# In general, why is the product topology not equal to the box topology

I am trying to understand a counter-example showing that the box topology and product topology are not equal. Here it is:

Let $\tau$ and $\tau'$ be the product and box topologies respectively. Let $X_i = \mathbb{R}\ \forall i$ and let $U_i = (-1,1)\ \forall i$. Then $U:= \prod_{i=1}^{\infty}U_i$ and $U \in \tau'$ but $U \notin \tau$.

I don't understand why $U \notin \tau$.

Any insight would be appreciated!

• What does a typical open in the product topology look like? Hint: There is some finiteness condition. May 20 '16 at 13:13
• Related older question: Product and Box Topologies May 20 '16 at 17:13

The other answers have covered this in a way, but I thought it would be better to make it explicit.

The box topology on $\Pi_i X_i$ is the topology generated by the basis of open sets of the form $\Pi_i U_i$, where $U_i\subset X_i$ is open for each $i$.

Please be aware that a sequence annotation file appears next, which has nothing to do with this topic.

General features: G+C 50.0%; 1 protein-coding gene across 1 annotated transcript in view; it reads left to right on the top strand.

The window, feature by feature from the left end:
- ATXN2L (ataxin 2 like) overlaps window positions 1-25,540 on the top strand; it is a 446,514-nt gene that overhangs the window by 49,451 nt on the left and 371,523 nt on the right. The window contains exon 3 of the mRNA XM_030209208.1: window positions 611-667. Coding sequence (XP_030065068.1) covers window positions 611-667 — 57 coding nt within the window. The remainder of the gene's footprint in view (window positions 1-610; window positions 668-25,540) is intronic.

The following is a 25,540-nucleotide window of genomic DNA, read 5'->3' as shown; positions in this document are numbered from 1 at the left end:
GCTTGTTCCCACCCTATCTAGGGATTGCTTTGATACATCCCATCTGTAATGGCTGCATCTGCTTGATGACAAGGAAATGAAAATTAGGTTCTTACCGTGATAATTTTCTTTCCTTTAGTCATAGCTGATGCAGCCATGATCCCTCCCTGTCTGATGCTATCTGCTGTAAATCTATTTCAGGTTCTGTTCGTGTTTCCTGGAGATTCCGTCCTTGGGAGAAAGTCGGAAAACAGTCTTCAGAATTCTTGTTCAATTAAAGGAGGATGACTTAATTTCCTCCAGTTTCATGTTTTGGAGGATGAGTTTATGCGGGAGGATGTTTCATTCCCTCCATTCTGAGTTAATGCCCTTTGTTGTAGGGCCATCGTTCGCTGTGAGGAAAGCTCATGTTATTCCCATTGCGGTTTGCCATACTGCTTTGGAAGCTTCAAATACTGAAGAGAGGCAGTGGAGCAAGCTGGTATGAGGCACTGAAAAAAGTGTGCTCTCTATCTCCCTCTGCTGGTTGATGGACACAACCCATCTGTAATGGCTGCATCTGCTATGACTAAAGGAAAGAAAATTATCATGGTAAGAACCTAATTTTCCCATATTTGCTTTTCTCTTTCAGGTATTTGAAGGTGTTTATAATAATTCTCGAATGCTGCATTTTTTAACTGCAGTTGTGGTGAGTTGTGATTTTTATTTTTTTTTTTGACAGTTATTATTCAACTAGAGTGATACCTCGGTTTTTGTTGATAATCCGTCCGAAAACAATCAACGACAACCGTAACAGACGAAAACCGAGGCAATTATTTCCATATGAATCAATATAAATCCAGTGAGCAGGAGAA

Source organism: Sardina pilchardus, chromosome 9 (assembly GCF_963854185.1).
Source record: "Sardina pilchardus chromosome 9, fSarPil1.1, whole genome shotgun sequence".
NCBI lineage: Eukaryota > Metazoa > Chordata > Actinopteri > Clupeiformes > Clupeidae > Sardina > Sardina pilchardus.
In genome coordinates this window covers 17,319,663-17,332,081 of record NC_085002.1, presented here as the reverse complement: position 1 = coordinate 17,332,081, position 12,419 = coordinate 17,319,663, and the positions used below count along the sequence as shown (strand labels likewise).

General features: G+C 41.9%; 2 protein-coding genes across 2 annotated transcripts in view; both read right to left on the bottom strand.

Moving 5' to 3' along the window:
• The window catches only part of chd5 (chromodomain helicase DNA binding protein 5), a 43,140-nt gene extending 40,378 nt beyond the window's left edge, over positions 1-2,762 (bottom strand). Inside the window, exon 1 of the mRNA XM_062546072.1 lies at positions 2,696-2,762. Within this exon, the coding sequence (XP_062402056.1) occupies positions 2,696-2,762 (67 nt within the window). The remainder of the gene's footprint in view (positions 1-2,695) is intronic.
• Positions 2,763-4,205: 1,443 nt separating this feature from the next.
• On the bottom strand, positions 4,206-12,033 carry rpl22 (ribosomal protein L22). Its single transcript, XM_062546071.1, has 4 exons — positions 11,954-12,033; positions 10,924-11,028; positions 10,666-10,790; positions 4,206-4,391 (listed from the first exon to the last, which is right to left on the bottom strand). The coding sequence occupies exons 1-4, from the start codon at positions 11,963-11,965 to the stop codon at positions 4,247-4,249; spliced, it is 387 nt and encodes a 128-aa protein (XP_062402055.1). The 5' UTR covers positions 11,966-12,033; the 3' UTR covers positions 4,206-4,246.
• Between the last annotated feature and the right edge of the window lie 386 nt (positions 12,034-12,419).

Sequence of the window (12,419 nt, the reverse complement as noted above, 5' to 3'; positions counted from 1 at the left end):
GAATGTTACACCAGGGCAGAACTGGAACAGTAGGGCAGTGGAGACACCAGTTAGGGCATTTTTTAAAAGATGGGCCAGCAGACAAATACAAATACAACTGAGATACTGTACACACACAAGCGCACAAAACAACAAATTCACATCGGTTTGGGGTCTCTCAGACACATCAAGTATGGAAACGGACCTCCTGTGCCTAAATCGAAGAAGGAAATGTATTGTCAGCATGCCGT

The product topology on $\Pi_iX_i$ is the topology generated by the basis of open sets of the form $\Pi_i U_i$, where $U_i\subset X_i$ is open for each $i$ and where $U_i=X_i$ for all but finitely many $i$.

Why do we define the product topology in this strange way, rather than use the more natural seeming box topology? The reason is that we want the continuous maps $Y\to\Pi_i X_i$ to be precisely those maps $f=(f_i\colon Y\to X_i)$ such that each component $f_i$ is continuous. Now in the box topology, we can have a colllection of continuous maps $f_i\colon Y\to X_i$ such that $f_i$ is continuous for each $i$, but the map $$f=(f_i)_i\colon Y\to\Pi_iX_i$$ is not continuous. For example, let $f$ be the 'identity' map from $\Pi_iX_i$ with the product topology to $\Pi_iX_i$ with the box topology. There are sets that are open in the box topology that are not open in the product topology, so this map is not continuous. But each component of the map $f$ is projection on to one of the factors, so is continuous.

Looking at your example, we may define a function $f$ from $\mathbb R$ to $\Pi_{i=1}^\infty \mathbb R$ by setting $f(x)=(x, 2x, 3x, \dots)$. If we endow $\Pi_{i=1}^\infty\mathbb R$ with the box topology, then this map is not continuous, even though each factor $x\mapsto x,x\mapsto 2x,x\mapsto 3x,\dots$ is a continuous map.